Navigating Miley and Gonzalez through that order will be a tougher task. The former was surprisingly excellent for Milwaukee after joining the rotation in mid July, posting a 2.57 ERA in 80 2/3 frames. But his peripherals were ghastly: only 50 strikeouts against 26 walks to go with a 90.8-mph fastball and a below-average swinging-strike rate.  And while he authored the most inexplicable shutout of the season in the Division Series by blanking the Rockies for 4 2/3 innings in Game 3 at Coors Field—the baseball equivalent of safely crossing a six-lane highway blindfolded—a lot of that can be attributed to the fact that Colorado had a terrible lineup. Gonzalez was similarly strong after being acquired from the Nationals at the end of August, with a 2.13 ERA over five starts, but his propensity for walks and his general inefficiency make him a bad bet for sustained success.

Still, each has their strong points. Miley’s cutter, which he only started throwing last year and was his go-to pitch this season, was a legitimate weapon this season. Batters hit just .196 against it, and righties managed only a .190 average and .319 slugging percentage. That pitch also induces tons of groundballs, particularly pulled to the left side of the infield, which Milwaukee takes into account: Miley gets the most shifts of any Brewers pitcher against righthanded hitters, at 36.4%.

As for Gonzalez, he’s an even softer tosser at 89.8 mph with his four-seamer, but he handcuffs lefties, holding them to a .597 OPS against this season. But that’s about all he offers: Righthanders hit him well, and he’s awful the second and third time through a lineup. That, though, could work to Milwaukee’s advantage. Starting Gonzalez would result in a Los Angeles lineup full of righty hitters, but if he can get through the order unscathed once, Counsell can start playing matchups with his bullpen going forward, forcing Roberts to choose between emptying his bench early or sticking with suboptimal situations.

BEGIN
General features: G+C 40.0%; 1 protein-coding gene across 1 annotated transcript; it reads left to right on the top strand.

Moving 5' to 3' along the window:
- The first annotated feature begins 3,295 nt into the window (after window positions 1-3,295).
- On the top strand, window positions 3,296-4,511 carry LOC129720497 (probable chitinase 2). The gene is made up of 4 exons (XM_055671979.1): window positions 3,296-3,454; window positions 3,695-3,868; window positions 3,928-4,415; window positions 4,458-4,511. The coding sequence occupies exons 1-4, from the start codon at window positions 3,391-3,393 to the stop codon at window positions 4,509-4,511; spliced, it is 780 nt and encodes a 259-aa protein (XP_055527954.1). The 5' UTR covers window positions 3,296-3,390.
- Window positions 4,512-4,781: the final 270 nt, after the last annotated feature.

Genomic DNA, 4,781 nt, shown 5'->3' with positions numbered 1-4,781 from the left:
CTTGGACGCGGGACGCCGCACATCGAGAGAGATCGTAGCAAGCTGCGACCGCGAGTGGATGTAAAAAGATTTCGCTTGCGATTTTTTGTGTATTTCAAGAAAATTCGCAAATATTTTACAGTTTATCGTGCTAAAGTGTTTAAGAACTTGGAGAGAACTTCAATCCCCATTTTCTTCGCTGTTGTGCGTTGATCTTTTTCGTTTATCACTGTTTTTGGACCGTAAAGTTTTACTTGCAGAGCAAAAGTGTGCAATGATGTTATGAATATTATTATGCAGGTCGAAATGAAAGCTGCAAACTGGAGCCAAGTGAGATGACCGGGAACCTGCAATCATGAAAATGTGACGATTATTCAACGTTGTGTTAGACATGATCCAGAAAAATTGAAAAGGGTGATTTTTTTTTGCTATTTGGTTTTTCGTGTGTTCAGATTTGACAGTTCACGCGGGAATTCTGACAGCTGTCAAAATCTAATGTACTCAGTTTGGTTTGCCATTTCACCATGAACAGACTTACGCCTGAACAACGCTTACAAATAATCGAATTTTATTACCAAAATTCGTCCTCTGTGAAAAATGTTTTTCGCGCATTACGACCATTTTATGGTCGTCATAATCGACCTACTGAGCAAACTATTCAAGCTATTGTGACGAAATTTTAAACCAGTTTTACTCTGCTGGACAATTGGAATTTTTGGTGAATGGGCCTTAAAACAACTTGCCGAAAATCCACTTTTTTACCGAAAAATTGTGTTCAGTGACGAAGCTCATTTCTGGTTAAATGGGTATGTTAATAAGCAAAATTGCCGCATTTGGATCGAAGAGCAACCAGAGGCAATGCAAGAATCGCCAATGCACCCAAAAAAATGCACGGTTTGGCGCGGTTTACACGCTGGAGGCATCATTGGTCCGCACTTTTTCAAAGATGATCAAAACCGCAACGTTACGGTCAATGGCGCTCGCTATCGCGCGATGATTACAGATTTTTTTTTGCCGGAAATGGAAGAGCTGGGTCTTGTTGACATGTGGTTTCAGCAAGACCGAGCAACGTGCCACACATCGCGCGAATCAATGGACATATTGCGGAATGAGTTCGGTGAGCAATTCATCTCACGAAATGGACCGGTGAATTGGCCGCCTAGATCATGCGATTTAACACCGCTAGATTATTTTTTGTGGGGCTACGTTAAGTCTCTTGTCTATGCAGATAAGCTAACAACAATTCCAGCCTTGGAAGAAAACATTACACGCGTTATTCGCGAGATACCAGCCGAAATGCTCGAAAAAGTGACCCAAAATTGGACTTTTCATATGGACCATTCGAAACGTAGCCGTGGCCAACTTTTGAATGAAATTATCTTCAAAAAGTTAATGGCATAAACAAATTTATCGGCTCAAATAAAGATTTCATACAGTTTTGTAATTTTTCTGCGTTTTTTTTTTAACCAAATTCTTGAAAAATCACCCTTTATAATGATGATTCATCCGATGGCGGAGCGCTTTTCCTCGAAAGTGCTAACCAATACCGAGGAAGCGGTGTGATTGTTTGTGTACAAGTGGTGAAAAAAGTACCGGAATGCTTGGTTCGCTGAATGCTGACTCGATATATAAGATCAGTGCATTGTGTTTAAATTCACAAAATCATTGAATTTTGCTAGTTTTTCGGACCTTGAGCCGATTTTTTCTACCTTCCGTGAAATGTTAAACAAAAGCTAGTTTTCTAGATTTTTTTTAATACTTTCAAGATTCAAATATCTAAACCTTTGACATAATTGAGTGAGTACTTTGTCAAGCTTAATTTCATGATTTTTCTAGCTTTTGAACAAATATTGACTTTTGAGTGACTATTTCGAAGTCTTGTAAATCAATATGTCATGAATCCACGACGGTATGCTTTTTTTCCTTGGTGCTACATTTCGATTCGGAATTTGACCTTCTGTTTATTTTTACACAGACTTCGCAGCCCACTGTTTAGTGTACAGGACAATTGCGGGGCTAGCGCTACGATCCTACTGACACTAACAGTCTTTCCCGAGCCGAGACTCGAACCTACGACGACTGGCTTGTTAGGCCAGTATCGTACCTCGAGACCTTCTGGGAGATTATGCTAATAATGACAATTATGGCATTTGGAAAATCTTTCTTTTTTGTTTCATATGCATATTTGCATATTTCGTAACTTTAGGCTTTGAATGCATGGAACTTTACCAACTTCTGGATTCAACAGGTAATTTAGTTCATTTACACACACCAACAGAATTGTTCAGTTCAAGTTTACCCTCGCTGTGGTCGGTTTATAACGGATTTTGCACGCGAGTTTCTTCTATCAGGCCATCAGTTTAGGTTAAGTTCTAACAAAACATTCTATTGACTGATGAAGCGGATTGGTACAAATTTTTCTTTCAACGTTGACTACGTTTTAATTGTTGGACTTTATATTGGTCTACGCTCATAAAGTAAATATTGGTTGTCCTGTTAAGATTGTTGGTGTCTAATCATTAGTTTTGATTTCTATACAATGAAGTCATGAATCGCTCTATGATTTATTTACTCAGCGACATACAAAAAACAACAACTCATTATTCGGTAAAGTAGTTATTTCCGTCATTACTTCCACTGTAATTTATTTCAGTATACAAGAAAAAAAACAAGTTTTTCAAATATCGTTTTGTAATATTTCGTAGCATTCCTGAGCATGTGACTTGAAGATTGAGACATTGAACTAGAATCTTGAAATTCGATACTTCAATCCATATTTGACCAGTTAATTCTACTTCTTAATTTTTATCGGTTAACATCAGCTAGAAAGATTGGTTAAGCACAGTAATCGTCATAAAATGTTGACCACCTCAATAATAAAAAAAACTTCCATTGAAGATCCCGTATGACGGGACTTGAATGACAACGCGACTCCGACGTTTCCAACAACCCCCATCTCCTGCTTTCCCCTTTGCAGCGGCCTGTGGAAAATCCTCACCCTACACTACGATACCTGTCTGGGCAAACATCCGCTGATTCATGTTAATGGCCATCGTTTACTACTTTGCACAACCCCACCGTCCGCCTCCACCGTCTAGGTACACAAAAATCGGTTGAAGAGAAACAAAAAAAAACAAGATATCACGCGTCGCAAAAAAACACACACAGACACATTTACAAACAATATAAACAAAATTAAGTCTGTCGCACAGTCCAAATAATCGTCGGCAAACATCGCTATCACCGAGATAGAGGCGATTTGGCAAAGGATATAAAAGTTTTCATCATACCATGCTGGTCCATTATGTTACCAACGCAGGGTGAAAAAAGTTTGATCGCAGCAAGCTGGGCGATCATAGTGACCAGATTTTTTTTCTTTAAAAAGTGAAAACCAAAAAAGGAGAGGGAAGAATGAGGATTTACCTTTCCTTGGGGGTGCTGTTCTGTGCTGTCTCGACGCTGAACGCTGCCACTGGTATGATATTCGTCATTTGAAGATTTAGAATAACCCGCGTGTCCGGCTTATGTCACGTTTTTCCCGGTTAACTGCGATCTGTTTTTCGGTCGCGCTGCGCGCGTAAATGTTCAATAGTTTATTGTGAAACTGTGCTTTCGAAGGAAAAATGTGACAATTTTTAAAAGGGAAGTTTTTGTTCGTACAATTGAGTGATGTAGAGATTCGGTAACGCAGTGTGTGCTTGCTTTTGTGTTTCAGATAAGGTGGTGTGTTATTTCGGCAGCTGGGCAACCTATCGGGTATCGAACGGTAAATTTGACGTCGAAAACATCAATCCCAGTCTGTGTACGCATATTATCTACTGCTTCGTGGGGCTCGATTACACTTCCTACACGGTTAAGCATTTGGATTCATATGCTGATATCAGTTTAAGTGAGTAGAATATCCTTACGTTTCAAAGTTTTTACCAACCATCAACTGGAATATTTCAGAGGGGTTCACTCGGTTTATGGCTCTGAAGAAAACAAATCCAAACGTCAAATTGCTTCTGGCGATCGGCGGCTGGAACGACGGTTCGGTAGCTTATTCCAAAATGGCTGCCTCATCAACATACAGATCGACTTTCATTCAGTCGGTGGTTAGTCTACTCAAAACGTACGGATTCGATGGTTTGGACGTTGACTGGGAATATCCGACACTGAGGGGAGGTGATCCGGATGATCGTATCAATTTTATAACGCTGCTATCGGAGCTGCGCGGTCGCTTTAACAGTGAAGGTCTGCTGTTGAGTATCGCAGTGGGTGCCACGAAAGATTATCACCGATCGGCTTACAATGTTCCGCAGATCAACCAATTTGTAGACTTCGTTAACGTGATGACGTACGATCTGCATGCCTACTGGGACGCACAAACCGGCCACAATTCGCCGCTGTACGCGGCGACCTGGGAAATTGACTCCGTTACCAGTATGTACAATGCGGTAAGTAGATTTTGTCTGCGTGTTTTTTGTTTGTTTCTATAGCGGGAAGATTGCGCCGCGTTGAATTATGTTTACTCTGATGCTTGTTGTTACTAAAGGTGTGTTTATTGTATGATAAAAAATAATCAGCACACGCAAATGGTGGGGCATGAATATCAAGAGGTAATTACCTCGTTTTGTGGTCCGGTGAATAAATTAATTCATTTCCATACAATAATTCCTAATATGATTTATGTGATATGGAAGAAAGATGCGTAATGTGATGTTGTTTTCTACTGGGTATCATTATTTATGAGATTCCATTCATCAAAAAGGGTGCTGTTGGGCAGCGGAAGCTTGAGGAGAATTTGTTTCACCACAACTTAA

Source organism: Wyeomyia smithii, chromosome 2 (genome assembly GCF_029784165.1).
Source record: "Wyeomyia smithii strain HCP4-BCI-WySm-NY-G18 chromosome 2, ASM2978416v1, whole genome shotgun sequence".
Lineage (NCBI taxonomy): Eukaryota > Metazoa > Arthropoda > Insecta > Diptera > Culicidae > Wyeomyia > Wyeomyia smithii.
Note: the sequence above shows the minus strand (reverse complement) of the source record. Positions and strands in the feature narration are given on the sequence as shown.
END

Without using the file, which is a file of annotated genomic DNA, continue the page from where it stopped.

In the end, it’s going to be the bullpen that saves the day for the rotation. Not one of Chacin, Gonzalez or Miley will go deep into the night, barring a bad night from the Dodgers’ lineup, and it’s the depth of that relief corps that will help maximize the performance of whichever starters Counsell tabs. In the end, you’re likely to see the Brewers’ manager treat Gonzalez and Miley (and possibly Chacin) more like long relievers than starters: three-to-four inning outings that are carefully managed. It’s essentially what Counsell did in NLDS Game 1, when he eschewed a traditional starter altogether and opened with righty reliever Brandon Woodruff, a converted starter who went three scoreless innings before giving way to the rest of the bullpen. (And Counsell will probably do that again in the NLCS at some point, as he lacks anything approaching a decent fourth starter.)

In essence, that’s the strategy behind the Brewers’ rotation: treat it like a bullpen, going batter to batter and limiting exposure. Counsell knows his best pitchers are the ones who operate in relief, so he’s going to go to them at the first chance he gets. So while Milwaukee’s rotation is nowhere near Los Angeles’ at first glance, that likely won’t matter too much. If they can handle 12–15 outs a night, then the Brewers will thank them for it and hand the ball to the pitchers who will truly decide whether or not a pennant flag will fly over Miller Park next season.